Monobia quadridens

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Monobia quadridens
Scientific classification
Kingdom: Animalia
Phylum: Arthropoda
Class: Insecta
Order: Hymenoptera
Family: Vespidae
Genus: Monobia
Species: M. quadridens
Binomial name
Monobia quadridens
(Linnaeus, 1763)
Synonyms [1]
  • Vespa quadridens Linnaeus, 1763
  • Vespa cincta-nigra De Geer, 1773
  • Vespa uncinata Fabricius, 1775
  • Odycnerus uncinatus (Fabricius, 1775)

Monobia quadridens is a species of solitary potter wasp found in North America. It grows to a wingspan of 18 millimetres (0.71 in), and feeds on small caterpillars and pollen. There are two generations per year, with one generation overwintering as pupae.


The abdomen of M. quadridens is entirely black, except for a broad ivory-coloured band on the first tergite.[2] The wingspan is typically 11–14.5 millimetres (0.43–0.57 in) for males, and 14–18 mm (0.55–0.71 in) for females.[2] It closely resembles Euodynerus bidens in size and colouration.[2]


Monobia quadridens has a wide distribution in eastern North America. In Mexico, it is found in the states of Tamaulipas and Nuevo León, while in the United States, it is found from New Mexico, Kansas and Wisconsin east to the Eastern Seaboard.[2] The occurrence of the species in Canada has not been explicitly recorded in print, but specimens identified as M. quadridens have been present in Canadian entomological collections for a long time.[2]

Life cycle and ecology[edit]

Monobia quadridens is bivoltine, having two generations in a year. One emerges in summer, while the other overwinters as a pupa before emerging the following spring.[3] Copulation lasts for 30 minutes in M. quadridens, while in most wasp species, it only lasts a minute or two.[4] It nests in a variety of cavities including tunnels abandoned by carpenter bees, old mud dauber nests and hollow plant stems.[2]

The diet of M. quadridens is primarily composed of caterpillars of microlepidoptera, including species from the families Pyralidae, Crambidae, Elachistidae, Amphisbatidae, Gelechiidae and Tortricidae.[2] The diet also includes a large proportion of pollen.[5]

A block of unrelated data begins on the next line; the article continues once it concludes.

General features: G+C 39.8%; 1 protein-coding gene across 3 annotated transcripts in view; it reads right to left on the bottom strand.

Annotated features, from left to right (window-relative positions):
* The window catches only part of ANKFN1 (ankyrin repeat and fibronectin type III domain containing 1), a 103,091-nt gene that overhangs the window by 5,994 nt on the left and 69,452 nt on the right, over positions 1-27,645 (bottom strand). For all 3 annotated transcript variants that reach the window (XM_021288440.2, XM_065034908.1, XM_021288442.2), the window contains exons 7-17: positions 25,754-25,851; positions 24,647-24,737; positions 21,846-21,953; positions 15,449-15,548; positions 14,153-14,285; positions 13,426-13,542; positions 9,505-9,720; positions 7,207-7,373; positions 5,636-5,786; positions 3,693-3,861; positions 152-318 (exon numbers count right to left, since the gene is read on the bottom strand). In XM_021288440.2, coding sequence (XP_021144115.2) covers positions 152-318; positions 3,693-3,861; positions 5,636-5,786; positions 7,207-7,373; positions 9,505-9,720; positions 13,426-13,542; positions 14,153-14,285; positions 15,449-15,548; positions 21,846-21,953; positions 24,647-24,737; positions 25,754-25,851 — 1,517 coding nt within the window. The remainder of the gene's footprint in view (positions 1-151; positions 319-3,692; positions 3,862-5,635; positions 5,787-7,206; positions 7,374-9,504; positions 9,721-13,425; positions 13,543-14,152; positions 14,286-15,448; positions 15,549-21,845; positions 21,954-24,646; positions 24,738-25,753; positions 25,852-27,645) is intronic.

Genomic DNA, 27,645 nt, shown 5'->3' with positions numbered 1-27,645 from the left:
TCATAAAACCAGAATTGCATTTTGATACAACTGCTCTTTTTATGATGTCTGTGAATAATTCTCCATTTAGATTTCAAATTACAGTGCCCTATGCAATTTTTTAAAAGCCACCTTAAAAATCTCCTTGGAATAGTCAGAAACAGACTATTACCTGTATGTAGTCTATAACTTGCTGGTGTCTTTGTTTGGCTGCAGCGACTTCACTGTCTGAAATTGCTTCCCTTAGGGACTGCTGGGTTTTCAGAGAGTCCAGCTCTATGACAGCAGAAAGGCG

Like many wasps, Monobia quadridens is capable of delivering a sting. The pain caused by the sting of a female is similar to that caused by the bald-faced hornet or the ant Myrmecia nigripes.[6] Unlike most other wasps, however, the male is also capable of delivering a painful sting like a needle prick, although no venom is injected, so the pain is transient. The male has no stinger and uses the tip of its abdomen.[7]


Monobia quadridens was first described by Carl Linnaeus in his 1763 work Centuria Insectorum, under the name Vespa quadridens.[8]


  1. ^ Frederick Smith (1857). "Monobia". Catalogue of Hymenopterous Insects in the Collection of the British Museum. Part V. Vespidae. British Museum (Natural History). pp. 41–42. 
  2. ^ a b c d e f g Matthias Buck, Stephen A. Marshall & David K. B. Cheung (February 19, 2008). "Identification Atlas of the Vespidae (Hymenoptera, Aculeata) of the northeastern Nearctic region" (PDF). Canadian Journal of Arthropod Identification. doi:10.3752/cjai.2008.05. 
  3. ^ James H. Hunt (2007). "Life cycles in solitary wasps". The evolution of social wasps. Oxford University Press US. pp. 142–162. ISBN 978-0-19-530785-6. 
  4. ^ Kenneth G. Ross & Robert W. Matthews (1991). "Courtship and copulation". The Social biology of wasps. Cornell University Press. pp. 64–66. ISBN 978-0-8014-9906-7. 
  5. ^ James H. Hunt; Peggy A. Brown; Karen M. Sago; Jennifer A. Kerker (1991). "Vespid wasps eat pollen (Hymenoptera: Vespidae)" (PDF). Journal of the Kansas Entomological Society. 64 (2): 127–130. 
  6. ^ David L. Evans & Justin O. Schmidt (1990). "The physiological and pharmacological basis of venom effectiveness". Insect defenses: adaptive mechanisms and strategies of prey and predators. SUNY series in animal behavior. State University of New York Press. pp. 390–406. ISBN 978-0-88706-896-6. 
  7. ^ Phil Rau (1934). "The sting of the male wasp, Monobia quadridens" (PDF). Psyche. 41 (4): 245–248. doi:10.1155/1934/96736. 
  8. ^ J. van der Vecht & James M. Carpenter (1990). "A catalogue of the genera of the Vespidae (Hymenoptera)" (PDF). Zoologische Verhandelingen. 260: 1–62.